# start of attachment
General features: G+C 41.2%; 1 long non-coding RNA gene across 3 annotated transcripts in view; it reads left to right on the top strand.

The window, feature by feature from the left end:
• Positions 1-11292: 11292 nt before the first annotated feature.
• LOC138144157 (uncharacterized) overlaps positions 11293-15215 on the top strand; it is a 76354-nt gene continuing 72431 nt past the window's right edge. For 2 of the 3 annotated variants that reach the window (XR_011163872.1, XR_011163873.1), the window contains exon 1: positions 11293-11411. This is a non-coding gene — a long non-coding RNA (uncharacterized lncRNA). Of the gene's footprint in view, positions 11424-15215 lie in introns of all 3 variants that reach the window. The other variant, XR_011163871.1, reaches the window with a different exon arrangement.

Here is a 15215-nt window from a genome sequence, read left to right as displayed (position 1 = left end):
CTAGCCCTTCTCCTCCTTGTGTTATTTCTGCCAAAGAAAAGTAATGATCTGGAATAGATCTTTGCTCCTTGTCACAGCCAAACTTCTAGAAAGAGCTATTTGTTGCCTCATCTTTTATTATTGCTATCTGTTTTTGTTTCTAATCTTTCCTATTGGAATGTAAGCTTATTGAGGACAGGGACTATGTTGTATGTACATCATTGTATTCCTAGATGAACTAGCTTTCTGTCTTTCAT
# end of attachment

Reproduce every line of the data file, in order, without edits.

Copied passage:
General features: G+C 41.2%; 1 long non-coding RNA gene across 3 annotated transcripts in view; it reads left to right on the top strand.

The window, feature by feature from the left end:
• Positions 1-11292: 11292 nt before the first annotated feature.
• LOC138144157 (uncharacterized) overlaps positions 11293-15215 on the top strand; it is a 76354-nt gene continuing 72431 nt past the window's right edge. For 2 of the 3 annotated variants that reach the window (XR_011163872.1, XR_011163873.1), the window contains exon 1: positions 11293-11411. This is a non-coding gene — a long non-coding RNA (uncharacterized lncRNA). Of the gene's footprint in view, positions 11424-15215 lie in introns of all 3 variants that reach the window. The other variant, XR_011163871.1, reaches the window with a different exon arrangement.

Here is a 15215-nt window from a genome sequence, read left to right as displayed (position 1 = left end):
CTAGCCCTTCTCCTCCTTGTGTTATTTCTGCCAAAGAAAAGTAATGATCTGGAATAGATCTTTGCTCCTTGTCACAGCCAAACTTCTAGAAAGAGCTATTTGTTGCCTCATCTTTTATTATTGCTATCTGTTTTTGTTTCTAATCTTTCCTATTGGAATGTAAGCTTATTGAGGACAGGGACTATGTTGTATGTACATCATTGTATTCCTAGATGAACTAGCTTTCTGTCTTTCAT